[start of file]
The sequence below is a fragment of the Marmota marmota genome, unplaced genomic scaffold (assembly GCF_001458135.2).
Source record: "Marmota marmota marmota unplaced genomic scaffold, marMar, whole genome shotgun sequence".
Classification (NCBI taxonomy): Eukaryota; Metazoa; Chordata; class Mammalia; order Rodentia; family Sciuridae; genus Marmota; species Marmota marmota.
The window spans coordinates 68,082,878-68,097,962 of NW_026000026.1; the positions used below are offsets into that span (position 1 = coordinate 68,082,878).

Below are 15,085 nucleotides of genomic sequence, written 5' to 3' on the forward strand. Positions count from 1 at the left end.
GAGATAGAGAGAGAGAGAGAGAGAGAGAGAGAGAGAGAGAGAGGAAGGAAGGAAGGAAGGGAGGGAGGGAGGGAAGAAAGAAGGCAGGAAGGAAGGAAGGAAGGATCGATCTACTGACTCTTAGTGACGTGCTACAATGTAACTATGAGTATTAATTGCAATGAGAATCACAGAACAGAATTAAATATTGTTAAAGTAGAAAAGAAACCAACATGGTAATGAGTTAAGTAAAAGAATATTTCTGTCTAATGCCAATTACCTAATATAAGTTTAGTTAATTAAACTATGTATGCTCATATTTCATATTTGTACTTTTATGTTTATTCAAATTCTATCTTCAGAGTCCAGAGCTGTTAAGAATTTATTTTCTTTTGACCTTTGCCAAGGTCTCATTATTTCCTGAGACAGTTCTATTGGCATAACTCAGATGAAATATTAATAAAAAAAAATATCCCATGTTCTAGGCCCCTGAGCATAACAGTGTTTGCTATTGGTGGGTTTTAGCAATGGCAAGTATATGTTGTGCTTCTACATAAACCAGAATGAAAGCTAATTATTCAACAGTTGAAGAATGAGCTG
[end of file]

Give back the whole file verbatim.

The sequence below is a fragment of the Marmota marmota genome, unplaced genomic scaffold (assembly GCF_001458135.2).
Source record: "Marmota marmota marmota unplaced genomic scaffold, marMar, whole genome shotgun sequence".
Classification (NCBI taxonomy): Eukaryota; Metazoa; Chordata; class Mammalia; order Rodentia; family Sciuridae; genus Marmota; species Marmota marmota.
The window spans coordinates 68,082,878-68,097,962 of NW_026000026.1; the positions used below are offsets into that span (position 1 = coordinate 68,082,878).

Below are 15,085 nucleotides of genomic sequence, written 5' to 3' on the forward strand. Positions count from 1 at the left end.
GAGATAGAGAGAGAGAGAGAGAGAGAGAGAGAGAGAGAGAGAGGAAGGAAGGAAGGAAGGGAGGGAGGGAGGGAAGAAAGAAGGCAGGAAGGAAGGAAGGAAGGATCGATCTACTGACTCTTAGTGACGTGCTACAATGTAACTATGAGTATTAATTGCAATGAGAATCACAGAACAGAATTAAATATTGTTAAAGTAGAAAAGAAACCAACATGGTAATGAGTTAAGTAAAAGAATATTTCTGTCTAATGCCAATTACCTAATATAAGTTTAGTTAATTAAACTATGTATGCTCATATTTCATATTTGTACTTTTATGTTTATTCAAATTCTATCTTCAGAGTCCAGAGCTGTTAAGAATTTATTTTCTTTTGACCTTTGCCAAGGTCTCATTATTTCCTGAGACAGTTCTATTGGCATAACTCAGATGAAATATTAATAAAAAAAAATATCCCATGTTCTAGGCCCCTGAGCATAACAGTGTTTGCTATTGGTGGGTTTTAGCAATGGCAAGTATATGTTGTGCTTCTACATAAACCAGAATGAAAGCTAATTATTCAACAGTTGAAGAATGAGCTG